Beijing introduces the world to ‘robo-noodles’ to limit COVID spread during the Olympics

Gordon Ramsay may not be invited to the Olympics this year.

Beijing is targeting robot chefs and servers to prepare and serve food to attendees at the Main Media Center of the city’s Winter Olympics to minimize the spread of COVID-19 and maximize efficacy, according to a recent Food & Beverage wine report.

“The intelligent meal preparation and meal service system here can not only improve meal delivery efficiency, but also save as much manpower as possible and prevent excessive human interaction in the context of epidemic prevention and control,” the state-run Xinhua News Agency said.

“The media restaurant will be open 24 hours during the match and will offer various dining options such as Chinese food, western food and… fast food.”

An attendant pours coffee while a robot makes a fresh pot in a waiting area in the closed bubble at Taizicheng Railway Station – created as a preventive measure against the Covid-19 coronavirus – in Zhangjakou on January 29, 2022.
AFP via Getty Images

The dining tables are armed with plexiglass barriers to keep guests safe, but as they take their seats, they order their meals on their phones rather than a waiter to greet them.

Behind the scenes, a robot chef prepares and cooks burgers, a second robot cooks rice and noodles, while another also acts as your friendly bartender and prepares a cocktail in 90 secondswith the China Global Television Network providing: this video for a glimpse of what it looks like inside the facility.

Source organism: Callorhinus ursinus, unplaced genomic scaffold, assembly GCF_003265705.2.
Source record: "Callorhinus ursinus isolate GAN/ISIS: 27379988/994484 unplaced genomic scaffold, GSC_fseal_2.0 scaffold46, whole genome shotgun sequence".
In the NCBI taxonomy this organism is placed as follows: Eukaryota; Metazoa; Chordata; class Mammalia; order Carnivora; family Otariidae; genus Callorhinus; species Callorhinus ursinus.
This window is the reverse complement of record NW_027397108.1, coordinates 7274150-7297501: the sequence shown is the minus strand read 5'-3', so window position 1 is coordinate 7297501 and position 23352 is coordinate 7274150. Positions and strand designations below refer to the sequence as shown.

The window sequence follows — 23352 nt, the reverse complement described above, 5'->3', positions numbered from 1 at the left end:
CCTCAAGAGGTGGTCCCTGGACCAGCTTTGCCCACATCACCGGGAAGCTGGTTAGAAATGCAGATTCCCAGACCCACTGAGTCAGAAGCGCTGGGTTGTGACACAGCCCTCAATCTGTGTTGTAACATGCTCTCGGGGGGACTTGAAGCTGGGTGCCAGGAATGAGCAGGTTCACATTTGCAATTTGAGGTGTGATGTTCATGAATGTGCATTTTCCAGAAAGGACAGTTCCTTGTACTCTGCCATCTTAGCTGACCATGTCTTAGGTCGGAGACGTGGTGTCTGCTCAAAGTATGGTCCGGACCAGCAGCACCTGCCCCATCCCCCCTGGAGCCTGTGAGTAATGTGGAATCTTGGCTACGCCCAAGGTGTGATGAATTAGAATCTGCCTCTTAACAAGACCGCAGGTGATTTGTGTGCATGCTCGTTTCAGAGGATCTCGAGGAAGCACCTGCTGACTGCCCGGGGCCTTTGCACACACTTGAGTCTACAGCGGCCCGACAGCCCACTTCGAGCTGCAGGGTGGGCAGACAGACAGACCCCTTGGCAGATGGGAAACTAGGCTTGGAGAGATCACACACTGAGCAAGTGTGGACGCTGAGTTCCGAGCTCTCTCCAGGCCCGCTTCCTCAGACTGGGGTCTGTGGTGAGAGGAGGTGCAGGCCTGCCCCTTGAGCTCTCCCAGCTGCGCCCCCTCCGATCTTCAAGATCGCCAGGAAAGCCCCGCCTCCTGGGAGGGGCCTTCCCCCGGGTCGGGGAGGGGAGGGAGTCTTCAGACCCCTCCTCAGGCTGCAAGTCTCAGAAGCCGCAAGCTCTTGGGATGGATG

And for coffee lovers, there’s a dedicated robot that not only grinds the coffee, but also brews it in less than four minutes, without complaining.

A robot prepares food in the media dining room of the main media center ahead of the 2022 Winter Olympics, Wednesday, February 2, 2022, in Beijing.
AP

After meals are ready, robotic arms from an electronic platform in the ceiling spring into action to deliver your meals as your own personal waiter, the movement is reminiscent of the cranes children play in arcades, only on a much larger scale and with many better odds, according to NBC Sports.

Once someone lands in Beijing to compete, work or volunteer in the games, they enter a “closed loop” where outside people can’t get in and people inside can’t go out, creating a separate Olympic’ world’ in the city, according to the Washington Post.

“There are two aspects to the Games for me: the cultural aspect and the athletics aspect,” said Bill Hancock, who is attending his 15th Olympics and a member of the American Olympic Committee.

An employee grabs food being robotically delivered to a table in the media dining room of the main media center ahead of the 2022 Winter Olympics, Wednesday, February 2, 2022, in Beijing.
An employee grabs food being robotically delivered to a table in the media dining room of the main media center ahead of the 2022 Winter Olympics, Wednesday, February 2, 2022, in Beijing.
AP

“Well, the athletics aspect will be the same as always. But culturally this will be different. We all knew before coming here you can’t go to the noodle stand down the street. You get your noodles from the press center.”

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